Left ventricle wall thickness

The objective of this chapter is to determine if the left ventricle walls are normal or hypertrophic.

Contents

Measurement of left ventricle walls thickness

You will measure the left ventricle walls thickness in parasternal long axis, at end-diastole, at the same time than you are measuring the left ventricle end-diastolic diameter (LVED).

You must be careful to exclude:

-chordae and papillary muscle from the left ventricle cavity

-moderator bands from the right ventricle cavity

M-mode allows you a higher frame rate with a better delineation between the different structures. This modality is very useful when the limits of the walls are difficult to distinguish from intra-ventricular structures.

You can recognize the inner limit of the posterior wall: it the the line with the steepest slope in systole.

Normal values for walls thickness:

 Normal Mild hypertrophy Moderate hypertrophy Severe hypertrophy Inter-ventricular septum and posterior wall thickness (mm) 6-10 11-13 14-16 >17

Determination of LV mass

The calculation of the LV mass is the most accurate way to determine the presence or absence of LV hypertrophy.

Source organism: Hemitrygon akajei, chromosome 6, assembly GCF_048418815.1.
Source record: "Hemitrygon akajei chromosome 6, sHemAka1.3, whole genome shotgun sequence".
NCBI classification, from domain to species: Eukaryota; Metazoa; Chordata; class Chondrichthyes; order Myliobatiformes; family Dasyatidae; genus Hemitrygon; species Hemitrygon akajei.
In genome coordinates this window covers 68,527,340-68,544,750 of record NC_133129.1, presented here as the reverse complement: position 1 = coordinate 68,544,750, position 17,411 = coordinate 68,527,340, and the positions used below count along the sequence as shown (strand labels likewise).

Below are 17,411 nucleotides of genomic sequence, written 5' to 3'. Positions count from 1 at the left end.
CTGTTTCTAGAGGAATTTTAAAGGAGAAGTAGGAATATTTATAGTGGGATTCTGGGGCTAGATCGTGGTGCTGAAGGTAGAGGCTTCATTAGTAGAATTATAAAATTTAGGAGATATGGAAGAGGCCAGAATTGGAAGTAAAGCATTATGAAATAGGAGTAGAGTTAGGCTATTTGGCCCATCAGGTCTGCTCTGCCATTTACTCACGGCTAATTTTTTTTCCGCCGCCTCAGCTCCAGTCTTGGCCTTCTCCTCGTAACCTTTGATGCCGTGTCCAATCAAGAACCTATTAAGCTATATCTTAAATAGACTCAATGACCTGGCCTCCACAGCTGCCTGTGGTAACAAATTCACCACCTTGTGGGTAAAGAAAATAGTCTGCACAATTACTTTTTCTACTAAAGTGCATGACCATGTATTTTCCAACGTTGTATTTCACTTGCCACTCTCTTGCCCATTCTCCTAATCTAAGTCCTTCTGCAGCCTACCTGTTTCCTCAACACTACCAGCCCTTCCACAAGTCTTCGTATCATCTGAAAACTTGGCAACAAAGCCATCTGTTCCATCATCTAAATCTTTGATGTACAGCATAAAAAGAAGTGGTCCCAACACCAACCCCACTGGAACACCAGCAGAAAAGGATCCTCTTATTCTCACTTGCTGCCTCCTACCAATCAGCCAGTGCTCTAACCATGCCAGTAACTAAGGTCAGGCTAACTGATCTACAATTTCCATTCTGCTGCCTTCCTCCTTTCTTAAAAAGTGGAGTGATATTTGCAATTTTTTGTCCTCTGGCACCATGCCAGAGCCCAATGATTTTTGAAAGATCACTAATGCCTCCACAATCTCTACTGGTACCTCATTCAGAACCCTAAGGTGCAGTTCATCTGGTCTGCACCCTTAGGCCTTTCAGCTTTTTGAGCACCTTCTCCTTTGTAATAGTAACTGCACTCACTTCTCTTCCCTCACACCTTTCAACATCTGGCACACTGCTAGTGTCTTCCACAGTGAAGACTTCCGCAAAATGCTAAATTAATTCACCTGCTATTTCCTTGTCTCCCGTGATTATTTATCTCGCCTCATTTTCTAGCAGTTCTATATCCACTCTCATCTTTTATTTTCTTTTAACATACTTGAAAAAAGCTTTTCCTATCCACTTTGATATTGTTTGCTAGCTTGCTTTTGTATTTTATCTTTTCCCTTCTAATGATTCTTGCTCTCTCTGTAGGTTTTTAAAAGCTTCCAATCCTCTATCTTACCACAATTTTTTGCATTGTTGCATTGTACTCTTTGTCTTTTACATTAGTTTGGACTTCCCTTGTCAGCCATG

It is recommended to correlate the LV mass to the patient's height and/or body surface area.

LV mass = 0.8 x (1.04 x ((LVIDd + PWTd + SWTd)3 - (LVIDd)3)) = 0.6 g

LVIDd: left ventricle internal diameter, diastole

PWTd: posterior wall thickness, diastole

SWTd: septum wall thickness, diastole

Normal values for left ventricle mass

Men

 Normal Mild LVH Moderate LVH Severe LVH LV mass (g) 67-162 163-186 187-210 >211 LV mass/ BSA (g/m2) 43-95 96-108 109-121 >122 LV mass/ height (g/m) 41-99 100-115 116-128 >129 LV mass/ height2.7 (g/m2.7) 18-44 45-51 52-58 >59

Women

 Normal Mild LVH Moderate LVH Severe LVH LV mass (g) 88-224 225-258 259-292 >293 LV mass/ BSA (g/m2) 49-115 116-131 132-148 >149 LV mass/ height (g/m) 52-126 127-144 125-162 >163 LV mass/ height2.7 (g/m2.7) 20-48 49-55 56-63 >64

Systolic anterior motion of the mitral valve (SAM)

SAM (systolic anterior motion of the mitral valve) is a dynamic left ventricular outflow obstruction caused by an abnormal geometry of the papillary muscles and mitral apparatus combined with hyperdynamic left ventricular function. Varying portions of the mitral apparatus are anteriorly displaced and come in contact with the interventricular septum during systole, creating LV outflow obstruction.

SAM is also frequent in critically ill patients with small LV, mild to moderate LV hypertrophy and in hyperdynamic state (sepsis, volume depletion). The relative collapse of the LV leads to dynamic obstruction of the LV outflow tract and poor hemodynamic tolerance. These patients often need fluid replacement.

SAM can be identified on M-mode or two-dimensional images. Please go to images library for examples of SAM.

References

Lang RM, Bierig M, Devereux RB. Recommendations for chamber quantification. J Am Soc Echocardiogr. 2005 Dec;18(12):1440-63.